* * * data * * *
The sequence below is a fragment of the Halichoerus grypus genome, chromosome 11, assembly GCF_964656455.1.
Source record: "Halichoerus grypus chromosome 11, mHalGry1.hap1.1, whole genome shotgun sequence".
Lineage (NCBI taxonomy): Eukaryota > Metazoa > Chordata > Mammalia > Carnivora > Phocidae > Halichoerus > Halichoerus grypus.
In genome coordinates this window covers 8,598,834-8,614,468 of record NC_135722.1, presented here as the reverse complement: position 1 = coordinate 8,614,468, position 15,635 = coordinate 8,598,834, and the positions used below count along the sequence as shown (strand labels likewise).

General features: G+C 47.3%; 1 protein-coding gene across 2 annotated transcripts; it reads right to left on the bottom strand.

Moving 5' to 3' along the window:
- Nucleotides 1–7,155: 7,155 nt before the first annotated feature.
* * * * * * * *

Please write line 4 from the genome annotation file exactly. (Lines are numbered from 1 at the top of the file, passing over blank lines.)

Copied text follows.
In genome coordinates this window covers 8,598,834-8,614,468 of record NC_135722.1, presented here as the reverse complement: position 1 = coordinate 8,614,468, position 15,635 = coordinate 8,598,834, and the positions used below count along the sequence as shown (strand labels likewise).